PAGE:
What we’re seeing in this description of the Reacher books isn’t a formula. We don’t see that by page 43 thus and such will have happened, then the next killing takes place no more than seven pages later . . . that kind of thing that I think some snobby readers believe we actually do.

Okay, I’ve heard that such a thing existed in the offices of Harlequin Romance, at least years ago, but that’s most likely an urban legend—a trope of the anti-tropists, if you will. Even the so-called “formula” of Lester Dent’s that I use in my Pulp Fiction Workshop isn’t nearly that prescriptive.

What we see in that description of Lee Child’s “tropes” instead is that “He likes communities that, to outsiders, seem nowhere in particular.” That basic concept, that thing Lee Child has gone back to more than eight times now, is hardly a formula but something, I assume, that interests Lee Child. He’s interested in exploring those off-the-map locales. And the isolation works for his brand of storytelling, in which Jack Reacher has to take primary responsibility for how things wrap up. The ready availability of police, the FBI, and nosy neighbors will just get in the way of the action.

I have a recurring “trope” of my own, which you might have detected, and that’s “mother as villain,” which is at the very heart of the entire War of the Spider Queen series, and shows up in the Watercourse Trilogy as well. What would Freud say? I don’t care. This is how I’m working through shit. And maybe somewhere in Lee Child’s past was some kind of remote locale trauma—or the opposite, that he loves those places and feels comforted going back there.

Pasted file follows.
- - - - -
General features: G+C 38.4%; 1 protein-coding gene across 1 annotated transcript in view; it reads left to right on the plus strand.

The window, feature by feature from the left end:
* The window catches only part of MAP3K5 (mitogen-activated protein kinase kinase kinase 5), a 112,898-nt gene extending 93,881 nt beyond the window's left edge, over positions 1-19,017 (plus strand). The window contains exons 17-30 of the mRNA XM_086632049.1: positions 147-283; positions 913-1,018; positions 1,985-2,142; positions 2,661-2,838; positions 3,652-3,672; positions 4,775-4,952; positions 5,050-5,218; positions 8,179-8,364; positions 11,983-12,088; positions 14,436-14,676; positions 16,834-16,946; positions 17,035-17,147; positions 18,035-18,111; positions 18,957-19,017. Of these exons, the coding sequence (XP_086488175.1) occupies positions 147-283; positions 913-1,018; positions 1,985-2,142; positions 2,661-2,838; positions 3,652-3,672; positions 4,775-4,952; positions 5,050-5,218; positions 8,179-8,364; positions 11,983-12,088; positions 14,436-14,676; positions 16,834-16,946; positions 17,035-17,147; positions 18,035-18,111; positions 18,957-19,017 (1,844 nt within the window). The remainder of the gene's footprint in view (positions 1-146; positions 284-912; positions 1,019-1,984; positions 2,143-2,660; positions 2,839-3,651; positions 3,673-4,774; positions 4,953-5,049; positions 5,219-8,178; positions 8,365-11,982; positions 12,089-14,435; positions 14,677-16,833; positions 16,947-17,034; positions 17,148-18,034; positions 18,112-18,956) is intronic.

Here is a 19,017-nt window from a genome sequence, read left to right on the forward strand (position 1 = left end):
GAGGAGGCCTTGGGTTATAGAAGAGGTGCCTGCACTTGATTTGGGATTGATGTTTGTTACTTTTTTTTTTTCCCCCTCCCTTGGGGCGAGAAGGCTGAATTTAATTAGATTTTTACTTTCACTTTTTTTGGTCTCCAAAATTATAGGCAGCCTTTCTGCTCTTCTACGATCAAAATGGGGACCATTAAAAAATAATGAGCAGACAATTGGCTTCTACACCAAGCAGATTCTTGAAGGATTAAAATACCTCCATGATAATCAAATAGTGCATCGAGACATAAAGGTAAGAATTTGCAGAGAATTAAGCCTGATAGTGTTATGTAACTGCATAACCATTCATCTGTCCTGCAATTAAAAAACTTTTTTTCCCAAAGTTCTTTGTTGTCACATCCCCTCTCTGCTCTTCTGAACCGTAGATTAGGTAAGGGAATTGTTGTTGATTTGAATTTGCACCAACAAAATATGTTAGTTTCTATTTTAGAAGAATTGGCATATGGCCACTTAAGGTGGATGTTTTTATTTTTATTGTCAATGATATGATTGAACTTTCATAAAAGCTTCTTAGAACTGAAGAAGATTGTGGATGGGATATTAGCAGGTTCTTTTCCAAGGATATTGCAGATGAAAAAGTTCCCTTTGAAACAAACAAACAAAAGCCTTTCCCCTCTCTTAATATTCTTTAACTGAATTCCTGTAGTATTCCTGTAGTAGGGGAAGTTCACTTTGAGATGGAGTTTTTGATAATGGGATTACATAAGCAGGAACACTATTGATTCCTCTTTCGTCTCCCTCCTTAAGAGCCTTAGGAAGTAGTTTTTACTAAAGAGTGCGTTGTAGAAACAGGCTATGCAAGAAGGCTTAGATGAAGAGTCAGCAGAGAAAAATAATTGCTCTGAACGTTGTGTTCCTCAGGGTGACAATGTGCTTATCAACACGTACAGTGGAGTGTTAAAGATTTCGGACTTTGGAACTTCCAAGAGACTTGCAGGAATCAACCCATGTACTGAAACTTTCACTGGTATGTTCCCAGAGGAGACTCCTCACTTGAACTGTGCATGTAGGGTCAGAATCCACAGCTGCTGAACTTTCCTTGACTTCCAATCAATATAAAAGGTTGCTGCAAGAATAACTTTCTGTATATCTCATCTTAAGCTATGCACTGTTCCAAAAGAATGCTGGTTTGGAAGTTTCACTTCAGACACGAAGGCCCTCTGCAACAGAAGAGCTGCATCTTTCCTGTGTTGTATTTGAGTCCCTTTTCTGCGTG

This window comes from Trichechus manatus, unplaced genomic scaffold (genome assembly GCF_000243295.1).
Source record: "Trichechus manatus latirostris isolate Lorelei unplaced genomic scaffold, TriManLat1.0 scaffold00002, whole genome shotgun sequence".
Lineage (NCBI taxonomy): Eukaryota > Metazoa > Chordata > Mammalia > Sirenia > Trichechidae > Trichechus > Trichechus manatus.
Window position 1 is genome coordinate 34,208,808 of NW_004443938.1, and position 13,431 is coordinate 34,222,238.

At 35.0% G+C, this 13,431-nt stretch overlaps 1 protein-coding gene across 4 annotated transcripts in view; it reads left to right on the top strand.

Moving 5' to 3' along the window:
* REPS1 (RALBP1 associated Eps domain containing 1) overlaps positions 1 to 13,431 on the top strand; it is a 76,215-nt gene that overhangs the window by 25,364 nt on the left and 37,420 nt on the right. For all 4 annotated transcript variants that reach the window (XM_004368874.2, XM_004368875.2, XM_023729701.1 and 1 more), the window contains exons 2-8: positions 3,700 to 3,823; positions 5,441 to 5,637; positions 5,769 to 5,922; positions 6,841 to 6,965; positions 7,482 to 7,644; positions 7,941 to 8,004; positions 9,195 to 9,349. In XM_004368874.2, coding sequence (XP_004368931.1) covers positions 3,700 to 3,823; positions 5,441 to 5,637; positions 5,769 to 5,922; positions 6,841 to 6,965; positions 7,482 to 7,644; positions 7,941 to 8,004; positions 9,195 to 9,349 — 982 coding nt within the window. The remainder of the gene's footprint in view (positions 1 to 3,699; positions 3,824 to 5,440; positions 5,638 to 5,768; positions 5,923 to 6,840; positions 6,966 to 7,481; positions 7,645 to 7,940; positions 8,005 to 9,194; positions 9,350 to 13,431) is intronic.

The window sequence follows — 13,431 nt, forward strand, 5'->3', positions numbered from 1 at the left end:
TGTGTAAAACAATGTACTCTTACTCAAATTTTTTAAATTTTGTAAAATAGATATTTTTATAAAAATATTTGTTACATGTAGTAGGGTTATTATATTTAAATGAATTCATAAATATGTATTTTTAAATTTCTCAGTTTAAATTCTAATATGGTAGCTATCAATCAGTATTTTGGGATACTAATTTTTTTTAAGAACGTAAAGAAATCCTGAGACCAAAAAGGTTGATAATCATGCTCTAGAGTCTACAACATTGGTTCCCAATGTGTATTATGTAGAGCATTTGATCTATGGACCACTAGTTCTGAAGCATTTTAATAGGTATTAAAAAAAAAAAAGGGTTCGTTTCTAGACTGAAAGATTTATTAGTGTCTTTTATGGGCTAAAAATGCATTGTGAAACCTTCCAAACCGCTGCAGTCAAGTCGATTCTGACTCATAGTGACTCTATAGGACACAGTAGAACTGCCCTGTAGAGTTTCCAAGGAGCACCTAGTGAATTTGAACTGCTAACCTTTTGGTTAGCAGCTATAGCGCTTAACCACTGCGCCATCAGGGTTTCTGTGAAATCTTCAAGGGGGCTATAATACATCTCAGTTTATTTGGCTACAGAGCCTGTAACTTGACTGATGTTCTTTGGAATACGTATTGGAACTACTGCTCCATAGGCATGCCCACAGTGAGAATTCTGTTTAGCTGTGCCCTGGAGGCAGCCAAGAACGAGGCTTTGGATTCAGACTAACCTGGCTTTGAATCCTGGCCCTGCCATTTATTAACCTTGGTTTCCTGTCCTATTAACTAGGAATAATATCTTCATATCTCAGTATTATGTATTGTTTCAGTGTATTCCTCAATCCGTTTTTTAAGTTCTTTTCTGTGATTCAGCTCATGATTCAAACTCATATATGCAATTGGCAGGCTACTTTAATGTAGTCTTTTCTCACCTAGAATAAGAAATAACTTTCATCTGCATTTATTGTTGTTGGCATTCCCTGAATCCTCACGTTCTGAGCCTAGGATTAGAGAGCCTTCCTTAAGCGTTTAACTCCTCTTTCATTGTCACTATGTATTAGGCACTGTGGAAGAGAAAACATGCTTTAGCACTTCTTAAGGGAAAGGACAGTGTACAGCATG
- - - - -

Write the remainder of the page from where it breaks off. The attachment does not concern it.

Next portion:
Looking at a lot of Stephen King again for my Horror Intensive it’s easy to see King’s common threads: children are scary, suburbia is scary, suburban children are really scary, laid under the umbrella of “Maine writer in danger.” And you know what? I love Stephen King and I’m okay with all that. John Grisham is a lawyer who writes “lawyer in danger” novels. These are their tropes, mine might be a little weirder.

So what are yours?

Whatever they are, don’t be afraid of them. Remember, Joe Simon said, “if it’s funny or thrilling or whatever it is, it’s okay to do it at least eight times,” and he created Captain frickin’ America. If I only count Annihilation and not the other five Spider Queen books, “mother as villain” will show up at least four more times from me.

Thankfully, my mother never reads my books.

 

—Philip Athans

 

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About Philip Athans

Philip Athans is the New York Times best-selling author of Annihilation and a dozen other books including The Guide to Writing Fantasy and Science Fiction, and Writing Monsters. His blog, Fantasy Author’s Handbook, (https://fantasyhandbook.wordpress.com/) is updated every Tuesday, and you can follow him on Twitter @PhilAthans.